A refugee tale: ‘My second family’

Housing providers have for a long time helped those in most need, from those who are homeless to those with mental health issues. Now refugees are needing the same help.


A small and fairly hidden building on an industrial site in Bristol is home to an organisation providing housing and skills to refugees.

Ashley Community Housing is one of the market leaders in ensuring refugees get access to housing. But it does not stop there – also providing specialist training to help them learn English, write CVs and develop ICT skills.

It currently has around 130 tenants in Bristol with around 400 in total, although the number changes regularly. It rents out houses at housing benefit levels, renovating large six bedroom properties and turning them into double bedrooms with shared bathroom, kitchen and lounge area.

When being showed around one of these houses, which was just off the street of the original office (aptly called Ashley Street), it was great to hear about the sense of community.

Most tenants have come from traumatic backgrounds, fleeing conflict zones for example.

Ashley Community Housing gives them a lifeline to start afresh and use the skills they have to good use in this country.

And the tenants rewards Ashley Housing by not overstaying their welcome. There is no policy on how long tenants stay in these houses, but more often than not the tenant will look to move in 18 months to two years to free up the space for someone who needs it more.

Mariam Sayed is one of the tenants who has been given a new lease of life since being with Ashley Housing.

She was originally from the African country of Eritrea and has now been living in the UK for two years.

Given English lessons and ICT skills since coming to Ashley Community Housing, she has now gone on to become a care worker, something she says makes her “very happy.”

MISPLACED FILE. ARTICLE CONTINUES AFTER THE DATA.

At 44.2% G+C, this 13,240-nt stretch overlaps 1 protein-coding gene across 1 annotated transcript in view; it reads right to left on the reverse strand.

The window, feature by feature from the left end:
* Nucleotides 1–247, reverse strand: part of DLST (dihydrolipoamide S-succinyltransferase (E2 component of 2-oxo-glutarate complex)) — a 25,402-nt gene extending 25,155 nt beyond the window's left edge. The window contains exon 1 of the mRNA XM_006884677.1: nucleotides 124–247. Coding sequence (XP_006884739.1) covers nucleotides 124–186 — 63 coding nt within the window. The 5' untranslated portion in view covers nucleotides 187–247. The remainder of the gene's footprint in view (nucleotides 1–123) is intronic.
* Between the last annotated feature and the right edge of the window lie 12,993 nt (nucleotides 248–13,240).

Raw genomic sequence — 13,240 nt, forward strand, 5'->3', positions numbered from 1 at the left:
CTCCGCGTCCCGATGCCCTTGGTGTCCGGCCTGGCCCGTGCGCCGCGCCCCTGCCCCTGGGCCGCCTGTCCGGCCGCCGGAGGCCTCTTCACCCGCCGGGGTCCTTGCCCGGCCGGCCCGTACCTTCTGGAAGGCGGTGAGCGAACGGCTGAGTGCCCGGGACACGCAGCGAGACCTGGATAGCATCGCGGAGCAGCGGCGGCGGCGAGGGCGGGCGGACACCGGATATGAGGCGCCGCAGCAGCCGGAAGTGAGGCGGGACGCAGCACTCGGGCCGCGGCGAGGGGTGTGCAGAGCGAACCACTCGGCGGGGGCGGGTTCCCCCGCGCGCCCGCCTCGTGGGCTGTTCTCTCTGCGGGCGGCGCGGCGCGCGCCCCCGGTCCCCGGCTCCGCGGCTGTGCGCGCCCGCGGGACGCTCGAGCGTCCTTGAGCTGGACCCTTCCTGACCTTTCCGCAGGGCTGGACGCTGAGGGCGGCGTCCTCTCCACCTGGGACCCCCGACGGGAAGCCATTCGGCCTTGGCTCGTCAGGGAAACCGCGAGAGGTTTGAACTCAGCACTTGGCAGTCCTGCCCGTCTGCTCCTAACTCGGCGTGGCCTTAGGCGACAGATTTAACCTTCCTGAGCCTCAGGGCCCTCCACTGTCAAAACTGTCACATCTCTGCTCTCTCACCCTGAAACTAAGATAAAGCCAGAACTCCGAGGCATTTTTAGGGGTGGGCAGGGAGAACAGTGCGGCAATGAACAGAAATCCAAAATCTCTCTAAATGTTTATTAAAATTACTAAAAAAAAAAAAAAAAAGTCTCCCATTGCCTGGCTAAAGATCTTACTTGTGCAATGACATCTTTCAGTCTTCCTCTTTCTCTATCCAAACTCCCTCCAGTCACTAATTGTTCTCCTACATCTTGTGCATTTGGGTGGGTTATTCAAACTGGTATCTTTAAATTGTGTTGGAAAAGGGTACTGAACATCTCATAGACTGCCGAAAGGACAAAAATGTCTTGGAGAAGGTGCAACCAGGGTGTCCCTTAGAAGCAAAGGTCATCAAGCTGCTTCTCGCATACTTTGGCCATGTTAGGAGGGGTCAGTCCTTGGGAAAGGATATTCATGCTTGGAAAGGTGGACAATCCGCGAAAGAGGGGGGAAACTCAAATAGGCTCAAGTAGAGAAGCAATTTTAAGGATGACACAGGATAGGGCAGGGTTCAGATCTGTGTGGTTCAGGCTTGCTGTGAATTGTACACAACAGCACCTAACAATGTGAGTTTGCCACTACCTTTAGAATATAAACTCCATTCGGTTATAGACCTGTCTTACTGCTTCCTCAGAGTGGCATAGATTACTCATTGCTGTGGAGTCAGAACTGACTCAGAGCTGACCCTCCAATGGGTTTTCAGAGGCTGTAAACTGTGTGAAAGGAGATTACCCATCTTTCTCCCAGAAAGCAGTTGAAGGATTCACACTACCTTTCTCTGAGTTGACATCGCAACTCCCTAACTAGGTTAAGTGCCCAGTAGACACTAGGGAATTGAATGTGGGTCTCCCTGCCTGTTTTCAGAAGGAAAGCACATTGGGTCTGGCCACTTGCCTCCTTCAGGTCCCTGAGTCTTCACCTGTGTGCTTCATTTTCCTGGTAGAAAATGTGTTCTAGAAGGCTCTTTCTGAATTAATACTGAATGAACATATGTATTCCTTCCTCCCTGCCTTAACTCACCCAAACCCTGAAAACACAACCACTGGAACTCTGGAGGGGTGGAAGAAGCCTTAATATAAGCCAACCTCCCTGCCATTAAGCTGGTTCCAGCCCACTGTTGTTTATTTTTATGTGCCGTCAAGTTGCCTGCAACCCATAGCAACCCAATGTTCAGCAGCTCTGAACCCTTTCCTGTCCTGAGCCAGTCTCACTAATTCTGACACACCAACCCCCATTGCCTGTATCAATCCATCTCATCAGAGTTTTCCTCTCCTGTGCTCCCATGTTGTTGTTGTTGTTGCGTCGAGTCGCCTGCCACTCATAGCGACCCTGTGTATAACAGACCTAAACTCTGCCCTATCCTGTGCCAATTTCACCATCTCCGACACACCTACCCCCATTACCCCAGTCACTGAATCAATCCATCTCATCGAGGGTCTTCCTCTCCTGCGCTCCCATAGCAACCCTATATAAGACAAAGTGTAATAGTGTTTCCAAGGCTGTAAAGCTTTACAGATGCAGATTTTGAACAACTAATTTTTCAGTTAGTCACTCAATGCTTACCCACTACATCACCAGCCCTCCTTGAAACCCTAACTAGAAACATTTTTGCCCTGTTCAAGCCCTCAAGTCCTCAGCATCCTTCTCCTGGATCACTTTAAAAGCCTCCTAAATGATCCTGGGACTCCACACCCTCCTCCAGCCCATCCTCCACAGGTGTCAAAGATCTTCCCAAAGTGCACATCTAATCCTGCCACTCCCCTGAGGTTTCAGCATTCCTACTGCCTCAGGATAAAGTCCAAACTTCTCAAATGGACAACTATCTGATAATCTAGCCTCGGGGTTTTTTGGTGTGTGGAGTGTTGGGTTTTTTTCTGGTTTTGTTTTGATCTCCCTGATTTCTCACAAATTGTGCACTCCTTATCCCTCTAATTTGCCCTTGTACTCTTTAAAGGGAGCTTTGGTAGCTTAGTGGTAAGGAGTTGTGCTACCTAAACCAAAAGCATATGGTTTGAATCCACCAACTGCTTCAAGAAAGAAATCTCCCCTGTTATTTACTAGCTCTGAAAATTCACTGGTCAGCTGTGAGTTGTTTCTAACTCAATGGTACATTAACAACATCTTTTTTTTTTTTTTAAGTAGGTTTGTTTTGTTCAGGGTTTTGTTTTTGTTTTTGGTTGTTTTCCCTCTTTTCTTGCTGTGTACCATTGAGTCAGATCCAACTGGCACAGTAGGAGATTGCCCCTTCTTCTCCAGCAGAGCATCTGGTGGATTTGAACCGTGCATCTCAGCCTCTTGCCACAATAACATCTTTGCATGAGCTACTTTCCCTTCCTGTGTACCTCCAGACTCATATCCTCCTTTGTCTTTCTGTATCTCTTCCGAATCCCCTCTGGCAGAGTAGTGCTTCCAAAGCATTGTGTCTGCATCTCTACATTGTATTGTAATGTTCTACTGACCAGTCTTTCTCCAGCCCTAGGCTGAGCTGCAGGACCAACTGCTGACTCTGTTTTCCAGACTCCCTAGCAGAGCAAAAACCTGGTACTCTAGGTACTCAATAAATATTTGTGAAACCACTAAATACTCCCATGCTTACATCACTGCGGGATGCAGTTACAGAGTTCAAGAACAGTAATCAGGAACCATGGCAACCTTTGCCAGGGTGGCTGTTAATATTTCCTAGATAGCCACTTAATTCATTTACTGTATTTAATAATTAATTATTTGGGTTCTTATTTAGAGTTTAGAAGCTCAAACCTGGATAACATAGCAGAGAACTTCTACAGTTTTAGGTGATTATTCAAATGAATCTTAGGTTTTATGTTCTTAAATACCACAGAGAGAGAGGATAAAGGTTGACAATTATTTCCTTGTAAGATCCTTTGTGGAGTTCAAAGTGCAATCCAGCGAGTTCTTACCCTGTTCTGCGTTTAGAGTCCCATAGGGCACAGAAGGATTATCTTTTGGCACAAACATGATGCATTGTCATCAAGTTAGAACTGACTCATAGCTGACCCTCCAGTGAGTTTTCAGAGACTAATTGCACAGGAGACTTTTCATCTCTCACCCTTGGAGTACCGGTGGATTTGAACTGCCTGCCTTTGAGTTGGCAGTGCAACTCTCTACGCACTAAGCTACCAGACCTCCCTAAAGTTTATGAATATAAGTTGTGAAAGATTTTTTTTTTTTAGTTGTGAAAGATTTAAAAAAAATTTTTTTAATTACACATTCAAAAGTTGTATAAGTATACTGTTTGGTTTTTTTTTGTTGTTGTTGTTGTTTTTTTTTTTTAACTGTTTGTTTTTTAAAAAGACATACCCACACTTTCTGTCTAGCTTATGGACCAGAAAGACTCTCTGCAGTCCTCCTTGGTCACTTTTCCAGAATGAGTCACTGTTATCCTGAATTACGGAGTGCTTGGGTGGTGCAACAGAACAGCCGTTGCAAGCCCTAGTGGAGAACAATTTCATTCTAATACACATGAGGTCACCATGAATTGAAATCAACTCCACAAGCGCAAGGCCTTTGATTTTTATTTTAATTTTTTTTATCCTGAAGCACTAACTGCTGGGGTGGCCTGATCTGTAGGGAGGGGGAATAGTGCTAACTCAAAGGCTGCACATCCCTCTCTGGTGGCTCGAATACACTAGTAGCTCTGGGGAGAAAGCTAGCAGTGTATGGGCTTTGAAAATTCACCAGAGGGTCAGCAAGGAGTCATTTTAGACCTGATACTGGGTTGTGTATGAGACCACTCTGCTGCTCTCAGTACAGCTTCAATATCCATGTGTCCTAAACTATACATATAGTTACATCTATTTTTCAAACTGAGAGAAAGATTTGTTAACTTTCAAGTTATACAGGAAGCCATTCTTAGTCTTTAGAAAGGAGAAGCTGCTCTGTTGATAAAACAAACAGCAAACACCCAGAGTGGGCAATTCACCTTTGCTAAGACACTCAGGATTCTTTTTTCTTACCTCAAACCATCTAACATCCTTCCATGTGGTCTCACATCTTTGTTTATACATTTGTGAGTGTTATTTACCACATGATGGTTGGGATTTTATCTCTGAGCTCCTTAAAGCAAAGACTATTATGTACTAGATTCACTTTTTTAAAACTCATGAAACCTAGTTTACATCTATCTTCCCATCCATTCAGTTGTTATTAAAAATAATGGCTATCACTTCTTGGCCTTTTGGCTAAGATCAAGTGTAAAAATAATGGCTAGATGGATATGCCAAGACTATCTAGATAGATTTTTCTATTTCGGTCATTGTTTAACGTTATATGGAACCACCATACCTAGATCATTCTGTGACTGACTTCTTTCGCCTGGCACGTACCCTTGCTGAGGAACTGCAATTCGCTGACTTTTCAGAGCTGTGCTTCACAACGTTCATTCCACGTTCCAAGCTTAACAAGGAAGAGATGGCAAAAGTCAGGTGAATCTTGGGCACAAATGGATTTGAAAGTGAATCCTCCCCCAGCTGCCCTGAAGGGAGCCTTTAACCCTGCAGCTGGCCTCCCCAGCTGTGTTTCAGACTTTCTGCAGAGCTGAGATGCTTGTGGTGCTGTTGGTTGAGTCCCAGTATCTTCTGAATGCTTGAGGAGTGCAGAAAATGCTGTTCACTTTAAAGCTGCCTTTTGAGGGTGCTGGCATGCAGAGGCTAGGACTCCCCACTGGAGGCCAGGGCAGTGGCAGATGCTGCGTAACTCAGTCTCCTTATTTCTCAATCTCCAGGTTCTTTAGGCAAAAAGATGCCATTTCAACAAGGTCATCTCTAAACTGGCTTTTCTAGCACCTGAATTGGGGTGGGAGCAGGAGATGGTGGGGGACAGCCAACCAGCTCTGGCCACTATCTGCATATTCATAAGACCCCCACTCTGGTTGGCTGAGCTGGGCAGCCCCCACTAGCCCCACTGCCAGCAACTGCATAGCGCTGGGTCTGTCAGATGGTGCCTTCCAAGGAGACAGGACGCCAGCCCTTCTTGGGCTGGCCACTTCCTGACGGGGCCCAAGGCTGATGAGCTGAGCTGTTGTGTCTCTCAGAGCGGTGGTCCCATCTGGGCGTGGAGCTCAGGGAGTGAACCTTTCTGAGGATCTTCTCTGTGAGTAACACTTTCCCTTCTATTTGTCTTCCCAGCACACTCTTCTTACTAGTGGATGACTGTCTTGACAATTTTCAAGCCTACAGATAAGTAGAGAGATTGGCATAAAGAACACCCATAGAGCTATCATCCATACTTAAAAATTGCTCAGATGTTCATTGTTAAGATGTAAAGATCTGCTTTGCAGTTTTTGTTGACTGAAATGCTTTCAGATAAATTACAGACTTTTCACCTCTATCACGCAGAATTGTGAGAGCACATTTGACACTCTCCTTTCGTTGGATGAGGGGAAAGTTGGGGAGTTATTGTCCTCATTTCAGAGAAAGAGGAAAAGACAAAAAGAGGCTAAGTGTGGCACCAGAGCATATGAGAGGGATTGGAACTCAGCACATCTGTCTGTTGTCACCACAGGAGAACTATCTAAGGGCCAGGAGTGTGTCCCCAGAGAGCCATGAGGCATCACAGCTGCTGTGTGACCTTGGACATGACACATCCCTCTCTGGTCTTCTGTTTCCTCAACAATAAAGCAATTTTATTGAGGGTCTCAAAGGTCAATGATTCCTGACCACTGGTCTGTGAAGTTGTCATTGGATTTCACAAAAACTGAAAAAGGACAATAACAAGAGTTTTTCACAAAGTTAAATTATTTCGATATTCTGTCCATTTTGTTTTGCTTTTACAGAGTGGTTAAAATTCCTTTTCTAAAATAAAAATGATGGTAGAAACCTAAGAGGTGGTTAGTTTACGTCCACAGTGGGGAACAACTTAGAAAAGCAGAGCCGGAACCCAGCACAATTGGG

She said: “The teachers I have had are very kind and have helped with anything when I ask. They have pushed me onto work and do volunteering.

“The job I have is great. I am now able to practice what I have studied. I can now write and read and improve on my course – thanks to Ashley Housing.”

We spoke to two other tenants, Mohammed and Ahmed which you can see in the video below, about their experiences too.

Mohammed found himself in the UK after fleeing civil war in Sudan and now wants to train to be a dentist. Ahmed also fled from Sudan after civil war.

They both spoke highly of the organisation, just for simply giving them a chance and providing simple English lessons which have enabled them to give back to society.

What is most striking though is the sense of family. Interviewed all at different times, the three tenants all said they “felt like part of a family” at Ashley Housing and they all said they regard the people in the organisation as part of their “second family”.

Sayed, who showed us around the house mentioned earlier, has nearly been at Ashley Housing since the start and has a passion for helping others.

When asked about the work Ashley have done for refugees, he cannot stop himself from smiling, obviously proud of the work he has done.

Many of the old tenants have moved into the private sector and are in full-time employment, a massive success for Ashley.

He prides himself on the work the organisation has done in terms of renovating properties and giving a home to those who otherwise wouldn’t have a chance.

The roots of the organisation start with its chief executive, Fuad Mohamed, who fled the UK with his mum and three young brothers from Somalia.

Knowing what it is like to arrive in a country and not know the language, Fuad was determined to make life easier for future refugees when they entered the country.

Fuad sets out why he set up the organisation: “We don’t like the term ‘vulnerable’ to describe refugees. Often they are a lot more than that. We should see them as resources.

“If we can upskill the refugees who come over to this country they can give back to the economy. Some of those fleeing Syria for example are doctors and dentists.

“Just because they don’t have English, doesn’t mean they don’t have skills. It costs less to teach someone English than to get a student through medical school. People that are coming to us want to learn and want to work.”

The organisation is now looking to branch out from its Bristol hub and move further into Wolverhampton and Birmingham. Here, the housing provider has found properties are cheaper and therefore more people can be helped.

It is also keen to carry on with its ‘rethinking refugee’ campaign – working with national and local government to show the good impact refugees can have on the economy and society.

“We want to assess how the government works with refugees,” says Fuad. “And improve it.”

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